U.S. military forensics scientists in Hawaii are investigating whether a skull unearthed during dredging at Pearl Harbor may be from a Japanese flier killed in the December 7, 1941, attack.
Historian Daniel Martinez tells CNN affiliate KHON-TV that based on where the skull was found, it may be that of an aviator from a Japanese torpedo plan that was attacking battleship row and was hit in its engine by anti-aircraft fire from the destroyer USS Bagley.
"Once they came over Hickam Field, they lowered to an altitude of about 35 feet and they're moving across that water at about 150 knots. Well that projectile stopped that plane right in its tracks," Martinez told KHON.
"People that witnessed it said they could see the crew members tumbling out of the plane. Now near this area is where the excavation and dredging took place and that is where they found the skull," KHON quotes Martinez as saying.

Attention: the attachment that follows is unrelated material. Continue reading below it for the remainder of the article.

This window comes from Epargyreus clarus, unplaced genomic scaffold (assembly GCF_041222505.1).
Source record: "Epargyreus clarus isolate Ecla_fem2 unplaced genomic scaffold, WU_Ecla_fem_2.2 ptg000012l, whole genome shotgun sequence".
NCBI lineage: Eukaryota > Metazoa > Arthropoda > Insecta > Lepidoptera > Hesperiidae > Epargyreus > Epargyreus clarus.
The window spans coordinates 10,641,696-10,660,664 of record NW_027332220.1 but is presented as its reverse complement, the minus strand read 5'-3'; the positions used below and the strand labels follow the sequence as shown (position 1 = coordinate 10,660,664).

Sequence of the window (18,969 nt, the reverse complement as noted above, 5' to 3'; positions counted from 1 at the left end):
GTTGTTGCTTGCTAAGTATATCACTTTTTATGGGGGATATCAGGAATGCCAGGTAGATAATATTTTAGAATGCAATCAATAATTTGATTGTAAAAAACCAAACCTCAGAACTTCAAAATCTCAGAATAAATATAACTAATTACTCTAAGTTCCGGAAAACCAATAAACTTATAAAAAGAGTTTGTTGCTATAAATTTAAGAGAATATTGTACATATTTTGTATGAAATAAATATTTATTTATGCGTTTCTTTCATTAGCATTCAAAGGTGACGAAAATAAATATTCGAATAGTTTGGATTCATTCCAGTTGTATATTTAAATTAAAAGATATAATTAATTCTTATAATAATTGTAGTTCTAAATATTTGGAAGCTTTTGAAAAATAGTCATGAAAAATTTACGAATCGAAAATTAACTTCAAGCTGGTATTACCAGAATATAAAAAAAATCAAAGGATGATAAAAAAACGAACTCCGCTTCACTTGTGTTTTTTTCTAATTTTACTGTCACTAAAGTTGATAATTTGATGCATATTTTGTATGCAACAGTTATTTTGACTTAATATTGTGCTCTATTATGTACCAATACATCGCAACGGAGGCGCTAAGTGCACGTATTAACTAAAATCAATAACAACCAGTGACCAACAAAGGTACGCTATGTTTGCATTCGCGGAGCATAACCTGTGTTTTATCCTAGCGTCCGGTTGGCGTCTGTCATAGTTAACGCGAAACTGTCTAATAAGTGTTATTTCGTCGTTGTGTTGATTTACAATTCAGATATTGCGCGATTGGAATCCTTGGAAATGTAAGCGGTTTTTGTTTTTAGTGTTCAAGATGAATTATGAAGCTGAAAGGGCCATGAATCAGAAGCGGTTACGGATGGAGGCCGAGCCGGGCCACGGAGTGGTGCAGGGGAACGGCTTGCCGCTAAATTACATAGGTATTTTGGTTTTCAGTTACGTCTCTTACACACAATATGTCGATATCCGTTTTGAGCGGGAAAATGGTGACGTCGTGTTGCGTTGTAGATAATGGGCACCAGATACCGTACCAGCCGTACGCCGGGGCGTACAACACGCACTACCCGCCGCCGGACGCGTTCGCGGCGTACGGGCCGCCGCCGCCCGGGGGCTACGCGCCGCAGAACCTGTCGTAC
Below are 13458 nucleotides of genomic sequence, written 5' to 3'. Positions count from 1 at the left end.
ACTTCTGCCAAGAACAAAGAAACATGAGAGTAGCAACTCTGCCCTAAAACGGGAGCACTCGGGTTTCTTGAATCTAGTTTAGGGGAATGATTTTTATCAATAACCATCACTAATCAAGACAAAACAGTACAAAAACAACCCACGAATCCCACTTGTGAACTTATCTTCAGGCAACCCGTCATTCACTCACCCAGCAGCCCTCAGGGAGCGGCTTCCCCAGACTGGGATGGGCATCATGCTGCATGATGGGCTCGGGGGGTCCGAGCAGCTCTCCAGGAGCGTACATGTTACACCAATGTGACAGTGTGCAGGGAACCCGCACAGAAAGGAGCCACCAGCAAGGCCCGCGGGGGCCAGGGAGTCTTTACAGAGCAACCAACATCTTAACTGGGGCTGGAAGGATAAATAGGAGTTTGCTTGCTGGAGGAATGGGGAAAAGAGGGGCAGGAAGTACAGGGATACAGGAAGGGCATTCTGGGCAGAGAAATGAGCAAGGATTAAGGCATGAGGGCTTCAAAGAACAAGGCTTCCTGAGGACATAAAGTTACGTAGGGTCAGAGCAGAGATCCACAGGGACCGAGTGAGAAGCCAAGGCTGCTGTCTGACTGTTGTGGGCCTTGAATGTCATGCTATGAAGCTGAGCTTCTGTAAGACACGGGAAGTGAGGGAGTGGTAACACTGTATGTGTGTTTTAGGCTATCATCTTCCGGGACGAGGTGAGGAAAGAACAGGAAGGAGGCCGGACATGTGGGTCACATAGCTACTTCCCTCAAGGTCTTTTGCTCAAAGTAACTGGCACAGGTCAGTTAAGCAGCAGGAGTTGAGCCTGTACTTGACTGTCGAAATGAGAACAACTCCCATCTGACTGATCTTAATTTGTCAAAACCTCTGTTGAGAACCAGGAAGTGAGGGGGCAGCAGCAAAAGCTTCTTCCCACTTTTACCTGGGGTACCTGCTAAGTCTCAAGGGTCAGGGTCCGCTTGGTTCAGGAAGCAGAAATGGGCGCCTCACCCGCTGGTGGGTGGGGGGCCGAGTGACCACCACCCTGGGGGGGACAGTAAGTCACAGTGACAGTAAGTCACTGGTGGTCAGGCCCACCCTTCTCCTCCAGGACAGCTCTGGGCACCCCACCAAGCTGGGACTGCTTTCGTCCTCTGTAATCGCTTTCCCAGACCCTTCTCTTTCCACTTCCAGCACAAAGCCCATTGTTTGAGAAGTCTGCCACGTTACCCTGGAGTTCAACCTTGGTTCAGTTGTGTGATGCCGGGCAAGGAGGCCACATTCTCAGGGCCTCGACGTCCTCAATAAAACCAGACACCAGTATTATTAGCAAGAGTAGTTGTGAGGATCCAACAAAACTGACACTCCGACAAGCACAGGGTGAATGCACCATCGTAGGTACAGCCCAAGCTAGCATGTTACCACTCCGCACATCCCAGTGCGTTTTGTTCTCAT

Water in the area is about 45 feet deep. Found with the skull were items from the 1940s including a soda bottle, forks and metal scraps, Denise Emsley, a spokeswoman for the Naval Facilities Engineering Command in Hawaii, told Reuters news service.
The skull is being analyzed at the Joint Prisoners of War, Missing in Action Accounting Command center in Hawaii, according to the reports.
Japan lost 29 aircraft with 55 aviators during the Pearl Harbor attack. About 2,400 Americans were killed.
Martinez said he can help narrow the search, based on the witness accounts from 1941.
"I will be able to submit to them three names of the most probable that should be there and they then could possibly try a DNA (match) back to Japan if those families are still around," he told KHON.